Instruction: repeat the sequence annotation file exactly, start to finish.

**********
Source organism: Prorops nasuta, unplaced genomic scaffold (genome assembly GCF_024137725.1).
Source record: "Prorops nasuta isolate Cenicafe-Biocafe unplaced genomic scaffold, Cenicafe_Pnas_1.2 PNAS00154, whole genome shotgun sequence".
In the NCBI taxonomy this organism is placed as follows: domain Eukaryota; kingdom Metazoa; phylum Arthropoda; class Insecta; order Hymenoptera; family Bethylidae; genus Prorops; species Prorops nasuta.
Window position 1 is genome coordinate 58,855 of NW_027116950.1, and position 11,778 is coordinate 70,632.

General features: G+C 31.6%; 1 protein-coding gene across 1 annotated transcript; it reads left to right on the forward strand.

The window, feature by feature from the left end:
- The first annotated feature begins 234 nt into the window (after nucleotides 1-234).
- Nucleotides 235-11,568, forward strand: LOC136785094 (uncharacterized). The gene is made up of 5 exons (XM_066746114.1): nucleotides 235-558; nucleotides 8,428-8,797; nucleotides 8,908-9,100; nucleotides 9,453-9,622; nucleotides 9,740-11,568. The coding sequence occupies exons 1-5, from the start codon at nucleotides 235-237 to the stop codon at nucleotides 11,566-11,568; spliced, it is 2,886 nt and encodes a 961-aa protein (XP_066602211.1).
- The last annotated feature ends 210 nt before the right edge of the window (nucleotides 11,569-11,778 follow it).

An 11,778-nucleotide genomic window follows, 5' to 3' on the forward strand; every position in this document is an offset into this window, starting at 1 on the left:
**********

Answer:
Source organism: Prorops nasuta, unplaced genomic scaffold (genome assembly GCF_024137725.1).
Source record: "Prorops nasuta isolate Cenicafe-Biocafe unplaced genomic scaffold, Cenicafe_Pnas_1.2 PNAS00154, whole genome shotgun sequence".
In the NCBI taxonomy this organism is placed as follows: domain Eukaryota; kingdom Metazoa; phylum Arthropoda; class Insecta; order Hymenoptera; family Bethylidae; genus Prorops; species Prorops nasuta.
Window position 1 is genome coordinate 58,855 of NW_027116950.1, and position 11,778 is coordinate 70,632.

General features: G+C 31.6%; 1 protein-coding gene across 1 annotated transcript; it reads left to right on the forward strand.

The window, feature by feature from the left end:
- The first annotated feature begins 234 nt into the window (after nucleotides 1-234).
- Nucleotides 235-11,568, forward strand: LOC136785094 (uncharacterized). The gene is made up of 5 exons (XM_066746114.1): nucleotides 235-558; nucleotides 8,428-8,797; nucleotides 8,908-9,100; nucleotides 9,453-9,622; nucleotides 9,740-11,568. The coding sequence occupies exons 1-5, from the start codon at nucleotides 235-237 to the stop codon at nucleotides 11,566-11,568; spliced, it is 2,886 nt and encodes a 961-aa protein (XP_066602211.1).
- The last annotated feature ends 210 nt before the right edge of the window (nucleotides 11,569-11,778 follow it).

An 11,778-nucleotide genomic window follows, 5' to 3' on the forward strand; every position in this document is an offset into this window, starting at 1 on the left: